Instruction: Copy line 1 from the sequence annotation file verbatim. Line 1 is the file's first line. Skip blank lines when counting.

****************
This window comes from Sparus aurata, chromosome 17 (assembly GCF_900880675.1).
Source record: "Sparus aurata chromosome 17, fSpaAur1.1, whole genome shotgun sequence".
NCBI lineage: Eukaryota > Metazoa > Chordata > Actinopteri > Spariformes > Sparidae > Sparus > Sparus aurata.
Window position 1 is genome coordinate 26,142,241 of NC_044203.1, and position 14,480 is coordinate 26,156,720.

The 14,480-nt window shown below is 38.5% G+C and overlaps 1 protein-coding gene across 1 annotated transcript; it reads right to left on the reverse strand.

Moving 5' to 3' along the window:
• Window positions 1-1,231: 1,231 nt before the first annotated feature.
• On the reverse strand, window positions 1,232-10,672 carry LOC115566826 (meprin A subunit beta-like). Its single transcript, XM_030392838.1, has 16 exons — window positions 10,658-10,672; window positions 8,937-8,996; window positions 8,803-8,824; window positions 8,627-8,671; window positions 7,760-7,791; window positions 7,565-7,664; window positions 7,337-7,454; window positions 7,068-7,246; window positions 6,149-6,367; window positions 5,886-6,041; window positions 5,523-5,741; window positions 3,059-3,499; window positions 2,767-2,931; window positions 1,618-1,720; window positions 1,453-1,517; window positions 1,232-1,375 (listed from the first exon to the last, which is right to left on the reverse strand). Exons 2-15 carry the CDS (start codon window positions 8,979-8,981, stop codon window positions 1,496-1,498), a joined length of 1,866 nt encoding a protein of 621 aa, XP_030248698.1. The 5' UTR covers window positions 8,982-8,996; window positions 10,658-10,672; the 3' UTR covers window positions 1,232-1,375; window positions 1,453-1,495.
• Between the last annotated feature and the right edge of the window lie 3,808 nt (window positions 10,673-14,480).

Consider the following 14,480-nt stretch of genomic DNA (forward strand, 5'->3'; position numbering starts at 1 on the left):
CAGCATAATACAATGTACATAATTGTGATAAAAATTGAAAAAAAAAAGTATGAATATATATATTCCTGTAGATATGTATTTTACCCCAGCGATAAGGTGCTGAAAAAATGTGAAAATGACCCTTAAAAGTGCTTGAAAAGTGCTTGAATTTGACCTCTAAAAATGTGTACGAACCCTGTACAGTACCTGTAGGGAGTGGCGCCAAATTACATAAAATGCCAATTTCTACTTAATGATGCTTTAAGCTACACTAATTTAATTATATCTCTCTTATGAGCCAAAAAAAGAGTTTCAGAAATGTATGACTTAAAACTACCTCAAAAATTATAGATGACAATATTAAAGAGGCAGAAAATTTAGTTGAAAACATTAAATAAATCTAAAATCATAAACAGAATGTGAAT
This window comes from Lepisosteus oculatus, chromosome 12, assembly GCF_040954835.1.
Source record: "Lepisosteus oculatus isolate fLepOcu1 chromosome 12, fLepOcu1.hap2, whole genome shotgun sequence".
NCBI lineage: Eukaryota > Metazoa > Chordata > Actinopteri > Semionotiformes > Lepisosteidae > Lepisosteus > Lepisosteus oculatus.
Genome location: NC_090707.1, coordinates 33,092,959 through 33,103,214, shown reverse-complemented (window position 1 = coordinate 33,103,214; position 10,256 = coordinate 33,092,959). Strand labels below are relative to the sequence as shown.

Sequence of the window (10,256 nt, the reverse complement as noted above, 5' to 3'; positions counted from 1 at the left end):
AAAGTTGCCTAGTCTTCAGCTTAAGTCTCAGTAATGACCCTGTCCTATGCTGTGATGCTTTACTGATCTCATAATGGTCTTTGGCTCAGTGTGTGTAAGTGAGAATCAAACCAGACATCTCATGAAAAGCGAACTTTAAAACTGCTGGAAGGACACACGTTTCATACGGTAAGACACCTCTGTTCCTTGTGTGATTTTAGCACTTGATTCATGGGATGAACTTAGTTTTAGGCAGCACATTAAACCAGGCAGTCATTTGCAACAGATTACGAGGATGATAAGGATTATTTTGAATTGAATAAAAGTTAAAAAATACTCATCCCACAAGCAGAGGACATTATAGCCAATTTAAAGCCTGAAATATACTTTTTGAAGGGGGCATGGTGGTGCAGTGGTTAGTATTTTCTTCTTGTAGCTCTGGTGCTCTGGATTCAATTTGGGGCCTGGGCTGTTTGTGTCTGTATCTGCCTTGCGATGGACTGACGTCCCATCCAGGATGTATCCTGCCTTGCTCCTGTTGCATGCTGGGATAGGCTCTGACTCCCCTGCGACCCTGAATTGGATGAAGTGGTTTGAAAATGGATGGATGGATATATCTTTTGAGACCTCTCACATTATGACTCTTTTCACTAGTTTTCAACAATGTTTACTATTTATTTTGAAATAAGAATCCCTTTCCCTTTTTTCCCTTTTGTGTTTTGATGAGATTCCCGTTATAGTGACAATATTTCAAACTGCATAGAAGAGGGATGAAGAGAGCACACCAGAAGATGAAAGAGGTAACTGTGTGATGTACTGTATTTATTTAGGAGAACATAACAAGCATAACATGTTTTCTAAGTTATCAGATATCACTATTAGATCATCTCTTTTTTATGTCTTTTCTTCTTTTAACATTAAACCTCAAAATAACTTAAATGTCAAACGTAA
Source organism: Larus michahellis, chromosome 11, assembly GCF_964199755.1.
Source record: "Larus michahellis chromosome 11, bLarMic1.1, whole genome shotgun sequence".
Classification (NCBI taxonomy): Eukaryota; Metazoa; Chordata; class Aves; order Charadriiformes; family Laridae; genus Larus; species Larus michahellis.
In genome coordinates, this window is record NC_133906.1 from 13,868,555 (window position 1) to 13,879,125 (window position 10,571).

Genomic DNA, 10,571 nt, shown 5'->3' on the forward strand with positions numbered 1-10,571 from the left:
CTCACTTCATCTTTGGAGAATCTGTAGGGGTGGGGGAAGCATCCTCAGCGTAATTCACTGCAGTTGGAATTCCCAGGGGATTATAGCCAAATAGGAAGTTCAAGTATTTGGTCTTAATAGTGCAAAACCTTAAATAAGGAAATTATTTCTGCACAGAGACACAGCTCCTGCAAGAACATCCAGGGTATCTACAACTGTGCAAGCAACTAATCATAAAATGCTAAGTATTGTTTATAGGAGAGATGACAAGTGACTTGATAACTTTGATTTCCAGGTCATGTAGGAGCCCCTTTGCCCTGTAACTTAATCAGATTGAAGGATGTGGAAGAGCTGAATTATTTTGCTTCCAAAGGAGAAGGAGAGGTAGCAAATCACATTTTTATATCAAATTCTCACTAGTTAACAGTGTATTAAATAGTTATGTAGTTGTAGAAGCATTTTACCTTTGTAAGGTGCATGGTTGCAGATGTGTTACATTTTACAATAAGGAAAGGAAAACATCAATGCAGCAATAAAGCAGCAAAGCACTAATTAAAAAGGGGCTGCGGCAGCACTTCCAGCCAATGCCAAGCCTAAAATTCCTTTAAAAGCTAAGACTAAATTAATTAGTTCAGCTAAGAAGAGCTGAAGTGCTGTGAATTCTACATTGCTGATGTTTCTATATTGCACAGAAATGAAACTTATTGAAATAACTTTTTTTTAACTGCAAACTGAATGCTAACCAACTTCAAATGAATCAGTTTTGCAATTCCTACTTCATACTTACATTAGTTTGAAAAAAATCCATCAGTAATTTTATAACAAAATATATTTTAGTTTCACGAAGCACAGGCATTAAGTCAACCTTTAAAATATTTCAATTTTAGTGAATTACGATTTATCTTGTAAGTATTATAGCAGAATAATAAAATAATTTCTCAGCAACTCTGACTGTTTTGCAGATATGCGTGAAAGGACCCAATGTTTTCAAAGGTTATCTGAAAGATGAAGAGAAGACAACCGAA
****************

This window comes from Sparus aurata, chromosome 17 (assembly GCF_900880675.1).